Texas Senate Approves College Concealed Carry Bill

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On Monday, the Texas Senate approved a bill that, if passed, would allow those with concealed handgun licenses to carry weapons in public college buildings and classrooms.

Supporters of the controversial legislation, which now heads to the state’s House for a vote, say carrying guns on campus is a self-defense measure, one that could allow students to fight back in school shootings like those at Virginia Tech in 2007 and Northern Illinois University in 2008. Those against the bill, including administrators at the University of Texas system, worry the law could lead to more campus crime and suicides.

PHOTOS: Scenes from the Virginia Tech massacre

According to the AP, guns on campus bills have been rejected in at least 23 states since 2007. Last month, a similar bill passed in Arizona, but Gov. Jan Brewer used her veto power to stop it from becoming a law. She said while she generally supports allowing people to carry their weapons in a wider range of places, the legislation was poorly written.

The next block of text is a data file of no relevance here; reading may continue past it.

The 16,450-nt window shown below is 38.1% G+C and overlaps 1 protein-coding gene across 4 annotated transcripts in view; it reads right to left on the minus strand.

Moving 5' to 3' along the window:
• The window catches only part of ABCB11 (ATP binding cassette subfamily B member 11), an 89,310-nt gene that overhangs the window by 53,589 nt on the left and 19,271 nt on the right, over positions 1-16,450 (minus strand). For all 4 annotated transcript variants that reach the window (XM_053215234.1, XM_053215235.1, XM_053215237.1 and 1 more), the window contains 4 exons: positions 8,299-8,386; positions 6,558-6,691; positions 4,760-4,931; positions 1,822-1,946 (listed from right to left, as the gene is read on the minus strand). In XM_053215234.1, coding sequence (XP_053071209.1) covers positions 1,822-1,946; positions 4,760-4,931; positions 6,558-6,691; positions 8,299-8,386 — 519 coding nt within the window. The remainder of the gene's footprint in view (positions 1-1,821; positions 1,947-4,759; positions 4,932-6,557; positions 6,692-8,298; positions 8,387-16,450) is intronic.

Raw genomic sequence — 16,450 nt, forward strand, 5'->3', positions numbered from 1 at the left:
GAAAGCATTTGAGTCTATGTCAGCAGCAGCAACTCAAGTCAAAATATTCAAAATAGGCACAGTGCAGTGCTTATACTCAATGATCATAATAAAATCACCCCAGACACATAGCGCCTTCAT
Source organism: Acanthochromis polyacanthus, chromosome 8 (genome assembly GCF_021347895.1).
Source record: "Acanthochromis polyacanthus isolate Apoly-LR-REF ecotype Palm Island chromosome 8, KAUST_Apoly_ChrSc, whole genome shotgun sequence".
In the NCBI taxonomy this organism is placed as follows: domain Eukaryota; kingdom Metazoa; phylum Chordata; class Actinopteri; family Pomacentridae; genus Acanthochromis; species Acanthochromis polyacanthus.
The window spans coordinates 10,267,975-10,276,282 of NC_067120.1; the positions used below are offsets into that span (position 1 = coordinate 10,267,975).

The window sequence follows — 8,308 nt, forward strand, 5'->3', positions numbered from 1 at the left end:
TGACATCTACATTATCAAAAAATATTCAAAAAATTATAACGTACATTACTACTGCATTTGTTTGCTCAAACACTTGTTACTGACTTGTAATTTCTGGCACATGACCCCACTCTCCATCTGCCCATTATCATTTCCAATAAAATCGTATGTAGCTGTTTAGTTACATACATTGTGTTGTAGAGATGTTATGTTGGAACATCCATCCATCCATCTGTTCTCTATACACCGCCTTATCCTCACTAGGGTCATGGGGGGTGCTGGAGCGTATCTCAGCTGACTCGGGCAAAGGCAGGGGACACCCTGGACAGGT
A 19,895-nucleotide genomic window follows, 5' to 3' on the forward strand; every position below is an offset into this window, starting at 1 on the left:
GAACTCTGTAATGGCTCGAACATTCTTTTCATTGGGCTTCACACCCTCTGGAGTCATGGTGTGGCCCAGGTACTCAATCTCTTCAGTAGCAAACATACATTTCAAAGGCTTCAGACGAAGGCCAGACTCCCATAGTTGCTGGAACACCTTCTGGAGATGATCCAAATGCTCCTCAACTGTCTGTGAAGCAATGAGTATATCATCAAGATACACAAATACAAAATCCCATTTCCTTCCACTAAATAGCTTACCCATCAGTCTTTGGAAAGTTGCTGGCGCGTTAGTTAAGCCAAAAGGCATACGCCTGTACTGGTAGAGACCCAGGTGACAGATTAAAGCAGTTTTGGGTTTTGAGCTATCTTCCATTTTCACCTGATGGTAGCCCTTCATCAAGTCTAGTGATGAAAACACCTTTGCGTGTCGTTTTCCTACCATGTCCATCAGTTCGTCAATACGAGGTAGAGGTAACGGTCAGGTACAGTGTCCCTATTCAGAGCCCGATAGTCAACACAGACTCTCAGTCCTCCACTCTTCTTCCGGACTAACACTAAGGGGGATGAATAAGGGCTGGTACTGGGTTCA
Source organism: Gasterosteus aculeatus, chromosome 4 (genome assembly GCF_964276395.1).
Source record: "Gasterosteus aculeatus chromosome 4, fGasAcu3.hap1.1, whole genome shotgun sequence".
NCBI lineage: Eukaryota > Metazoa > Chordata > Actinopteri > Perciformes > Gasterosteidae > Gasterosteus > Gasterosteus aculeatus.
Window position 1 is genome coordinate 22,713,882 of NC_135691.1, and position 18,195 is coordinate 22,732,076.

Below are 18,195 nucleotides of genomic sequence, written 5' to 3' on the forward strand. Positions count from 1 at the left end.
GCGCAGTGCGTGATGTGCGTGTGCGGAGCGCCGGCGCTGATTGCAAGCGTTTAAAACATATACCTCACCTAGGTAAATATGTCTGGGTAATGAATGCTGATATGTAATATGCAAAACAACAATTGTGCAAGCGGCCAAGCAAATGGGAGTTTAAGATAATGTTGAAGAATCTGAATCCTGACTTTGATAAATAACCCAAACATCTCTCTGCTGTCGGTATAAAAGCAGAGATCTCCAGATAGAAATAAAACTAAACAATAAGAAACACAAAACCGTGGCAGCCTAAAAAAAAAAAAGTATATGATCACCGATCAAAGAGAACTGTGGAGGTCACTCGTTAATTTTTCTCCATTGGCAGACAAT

But gun-control advocates aren’t likely to see a similar result with Texas Gov. Rick Perry if the bill clears the House and heads to his desk for a signature. The gun-loving governor, who has voiced support for the bill, once famously shot a coyote with a laser-sighted pistol while he was jogging with his dog.

PHOTOS: Sights from the shooting at Northern Illinois University